The Einstein family in Ulm – respected members of civil society
The far-flung Einstein family originally came from Kappel and Buchau, where the grandparents of the famous physicist lived. Married couple Abraham and Helene Einstein had six children in Buchau between 1841 and 1855: August Ignaz, Jette, Heinrich, Hermann, Jakob and Friederike. After her wedding to Kosman Dreyfuss, Jette was the first member of the Einstein family to move to Ulm in 1864. She was soon followed by her parents and most of her siblings, including Hermann Einstein. At least from the time of his marriage to Pauline Koch, a native of Cannstatt, he worked as a trader in the Israel und Levi bedspring business at Weinhof 19. The individual family members quickly established contacts in their new home town and involved themselves in its society. When the Jewish community donated the figure of Jeremiah for the Protestant church on the 500th anniversary of the laying of the Minster's foundation stone in 1877, Hermann Einstein, August Einstein and his brother-in-law Kosman Dreyfuss were all involved in the fund-raising campaign. Kosman Dreyfuss was even on the committee specially appointed for the purpose. The Einstein family in Ulm was connected by marriage to the families of Dreyfuss, Hofheimer, Wessel, Steiner, Hirsch and Moos.
Albert Einstein, the first child of Hermann and Pauline Einstein, was born at Bahnhofstraße 20 on 14th March 1879. The young family left Ulm in 1880 for Munich, where their daughter Maja was born the following year. Albert Einstein’s Ulm chapter came to an end at this point except for visits to relatives and his correspondence with the city. Not so for the numerous relatives of the subsequent Nobel Prize winner, as at least four of his aunts and uncles lived here and 18 of his cousins were born in Ulm. The vast majority of them grew up in Ulm and spent their adult lives in the city. Kosman Dreyfuss, the husband of Albert Einstein's aunt Jette, was appointed the president of the Israelite Board of Elders (Israelitisches Vorsteheramt) just a few years after his arrival in Ulm. He was also given the honour of accepting the keys to the Synagogue from the builders. The family of Adolph and Friederike Moos were also respected citizens of the city. Lina Einstein, one of the three daughters of the couple August and Bertha Einstein, had a difficult lot. Her parents and her two sisters passed away in the space of just a few years. Lina Einstein remained unmarried and was in receipt of welfare from the Jewish community from 1933 onwards. Following a failed attempt to emigrate, she was deported to Theresienstadt on 22nd August 1942 and then to Treblinka, where she was murdered in a gas chamber immediately after her arrival. Albert Einstein personally tried to help his relatives during this period of persecution and wrote numerous letters of recommendation. Many family members managed to leave Germany thanks to such “Affidavits of Support” or by other means. For Lina Einstein, Bertha Hofheimer, Marie Wessel, Hugo Moos and Julius Moos – all cousins of Albert Einstein – there was no salvation, however. Albert Einstein had left Germany in 1933 and remained in the United States following a lecture tour. By 20th March 1933, the street in Ulm named after him had already been renamed Fichtestraße. He was stripped of his German citizenship shortly after this.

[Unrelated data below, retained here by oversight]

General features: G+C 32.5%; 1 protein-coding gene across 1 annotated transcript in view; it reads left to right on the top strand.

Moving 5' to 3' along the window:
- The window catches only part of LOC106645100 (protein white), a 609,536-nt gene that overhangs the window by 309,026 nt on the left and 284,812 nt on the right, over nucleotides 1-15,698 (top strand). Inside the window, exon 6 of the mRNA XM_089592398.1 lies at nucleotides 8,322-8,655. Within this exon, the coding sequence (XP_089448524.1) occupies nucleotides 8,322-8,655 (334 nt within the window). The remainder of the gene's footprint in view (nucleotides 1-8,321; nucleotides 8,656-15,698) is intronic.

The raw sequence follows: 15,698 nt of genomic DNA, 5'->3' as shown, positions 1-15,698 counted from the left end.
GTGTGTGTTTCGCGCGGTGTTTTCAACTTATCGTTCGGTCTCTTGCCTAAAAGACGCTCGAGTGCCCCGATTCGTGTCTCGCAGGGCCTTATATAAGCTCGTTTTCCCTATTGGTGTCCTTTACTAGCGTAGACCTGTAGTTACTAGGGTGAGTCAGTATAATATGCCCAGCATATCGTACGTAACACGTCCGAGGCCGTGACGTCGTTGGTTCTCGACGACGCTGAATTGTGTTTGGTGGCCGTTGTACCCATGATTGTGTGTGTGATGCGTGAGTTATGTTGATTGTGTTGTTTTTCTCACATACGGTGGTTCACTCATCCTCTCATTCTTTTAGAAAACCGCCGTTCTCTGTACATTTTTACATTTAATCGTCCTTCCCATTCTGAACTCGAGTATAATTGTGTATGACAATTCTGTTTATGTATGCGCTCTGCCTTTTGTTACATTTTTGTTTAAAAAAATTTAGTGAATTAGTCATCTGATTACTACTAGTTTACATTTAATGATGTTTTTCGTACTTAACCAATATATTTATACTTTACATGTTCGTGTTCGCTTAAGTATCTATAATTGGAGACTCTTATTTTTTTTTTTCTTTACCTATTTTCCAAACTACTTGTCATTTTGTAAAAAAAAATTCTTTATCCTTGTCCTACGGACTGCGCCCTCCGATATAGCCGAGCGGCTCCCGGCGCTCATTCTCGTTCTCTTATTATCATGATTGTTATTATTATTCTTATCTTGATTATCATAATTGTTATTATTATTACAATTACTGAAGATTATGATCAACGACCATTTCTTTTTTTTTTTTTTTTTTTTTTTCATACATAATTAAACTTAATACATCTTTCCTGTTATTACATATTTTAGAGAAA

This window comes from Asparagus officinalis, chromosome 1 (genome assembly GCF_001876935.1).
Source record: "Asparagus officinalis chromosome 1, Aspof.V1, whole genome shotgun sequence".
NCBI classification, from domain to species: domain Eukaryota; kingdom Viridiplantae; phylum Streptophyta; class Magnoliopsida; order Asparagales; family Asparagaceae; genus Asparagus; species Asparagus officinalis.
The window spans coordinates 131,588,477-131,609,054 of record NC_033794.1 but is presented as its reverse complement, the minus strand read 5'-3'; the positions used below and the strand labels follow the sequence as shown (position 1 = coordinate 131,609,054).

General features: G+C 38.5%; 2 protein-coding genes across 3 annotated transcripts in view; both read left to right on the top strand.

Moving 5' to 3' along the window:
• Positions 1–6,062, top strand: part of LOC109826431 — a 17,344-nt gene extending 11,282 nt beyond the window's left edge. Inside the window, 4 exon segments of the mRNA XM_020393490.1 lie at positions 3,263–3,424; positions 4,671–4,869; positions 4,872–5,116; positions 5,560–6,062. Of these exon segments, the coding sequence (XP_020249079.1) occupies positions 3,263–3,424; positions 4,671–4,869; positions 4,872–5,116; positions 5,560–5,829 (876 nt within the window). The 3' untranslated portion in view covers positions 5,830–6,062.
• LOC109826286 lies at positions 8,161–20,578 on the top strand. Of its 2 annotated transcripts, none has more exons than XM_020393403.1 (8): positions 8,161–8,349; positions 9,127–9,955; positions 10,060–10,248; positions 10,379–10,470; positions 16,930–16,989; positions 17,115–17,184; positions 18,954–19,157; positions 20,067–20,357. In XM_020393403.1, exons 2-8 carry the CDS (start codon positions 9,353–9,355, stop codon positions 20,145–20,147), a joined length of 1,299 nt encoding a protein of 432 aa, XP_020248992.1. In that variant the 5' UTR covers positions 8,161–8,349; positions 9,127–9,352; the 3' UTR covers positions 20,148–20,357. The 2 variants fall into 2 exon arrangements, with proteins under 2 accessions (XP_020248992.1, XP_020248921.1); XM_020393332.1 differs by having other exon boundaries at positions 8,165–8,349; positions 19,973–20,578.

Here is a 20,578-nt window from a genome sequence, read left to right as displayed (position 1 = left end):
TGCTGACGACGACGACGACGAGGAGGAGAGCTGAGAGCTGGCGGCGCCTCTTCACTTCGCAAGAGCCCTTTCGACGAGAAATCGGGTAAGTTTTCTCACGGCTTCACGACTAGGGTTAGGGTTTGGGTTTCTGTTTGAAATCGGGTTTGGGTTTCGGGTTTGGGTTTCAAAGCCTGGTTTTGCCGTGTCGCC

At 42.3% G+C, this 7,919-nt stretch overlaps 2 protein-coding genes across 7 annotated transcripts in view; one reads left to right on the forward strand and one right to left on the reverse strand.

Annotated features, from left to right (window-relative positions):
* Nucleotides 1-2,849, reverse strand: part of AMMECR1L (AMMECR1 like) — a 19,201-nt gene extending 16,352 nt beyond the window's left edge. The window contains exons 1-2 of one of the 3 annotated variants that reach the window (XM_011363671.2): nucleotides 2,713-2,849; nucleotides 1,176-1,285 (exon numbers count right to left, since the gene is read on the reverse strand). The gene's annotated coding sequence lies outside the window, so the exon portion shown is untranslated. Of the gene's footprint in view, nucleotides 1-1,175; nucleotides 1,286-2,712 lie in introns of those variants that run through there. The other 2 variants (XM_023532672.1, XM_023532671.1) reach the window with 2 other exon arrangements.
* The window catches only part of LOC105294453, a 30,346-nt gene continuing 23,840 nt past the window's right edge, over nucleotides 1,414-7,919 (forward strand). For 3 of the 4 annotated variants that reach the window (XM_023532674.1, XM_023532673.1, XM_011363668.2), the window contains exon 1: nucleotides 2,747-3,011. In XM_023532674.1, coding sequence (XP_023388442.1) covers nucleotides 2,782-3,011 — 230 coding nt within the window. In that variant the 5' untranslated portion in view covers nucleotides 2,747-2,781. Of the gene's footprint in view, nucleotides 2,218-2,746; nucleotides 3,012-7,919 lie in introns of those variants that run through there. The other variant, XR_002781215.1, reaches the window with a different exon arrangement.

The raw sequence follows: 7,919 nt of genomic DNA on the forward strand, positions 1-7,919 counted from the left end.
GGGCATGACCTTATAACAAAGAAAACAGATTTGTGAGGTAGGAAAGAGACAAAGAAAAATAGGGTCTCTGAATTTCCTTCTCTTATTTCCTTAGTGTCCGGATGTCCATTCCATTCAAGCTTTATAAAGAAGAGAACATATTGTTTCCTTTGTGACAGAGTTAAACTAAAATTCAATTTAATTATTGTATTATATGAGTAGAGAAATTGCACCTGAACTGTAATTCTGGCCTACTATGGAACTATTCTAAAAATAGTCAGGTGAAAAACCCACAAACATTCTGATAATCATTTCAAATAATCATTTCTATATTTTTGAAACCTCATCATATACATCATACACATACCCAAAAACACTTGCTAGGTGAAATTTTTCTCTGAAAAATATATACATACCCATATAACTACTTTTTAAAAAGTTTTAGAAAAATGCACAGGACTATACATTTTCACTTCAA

Alfred Moos extends the hand of reconciliation
Just one Jew returned voluntarily to Ulm after the Second World War ended: Alfred Moos, the great-nephew of Albert Einstein. Moos had been politically active in his youth, initially joining the SPD as a law student. He later moved to the communist "Red Student Group". Moos had already left Germany by 1933 with Albert Einstein’s assistance. He moved to London at first, before emigrating to Palestine.
Why did he return to Ulm in 1953? In describing his motives he said: "I have never lost my belief in a better and fairer world of peace. A desire for atonement and reconciliation has brought me back to Ulm". The city honoured his lifelong work for peace and freedom by granting him the Citizen’s Medal in 1988. And in 2007, ten years after his death, a street was named after Moos. Alfred-Moos-Weg runs through the Alter Friedhof cemetery, past the old Jewish cemetery and leads to Friedensstraße ("peace street"). It is hard to imagine a more fitting memorial to his life’s work.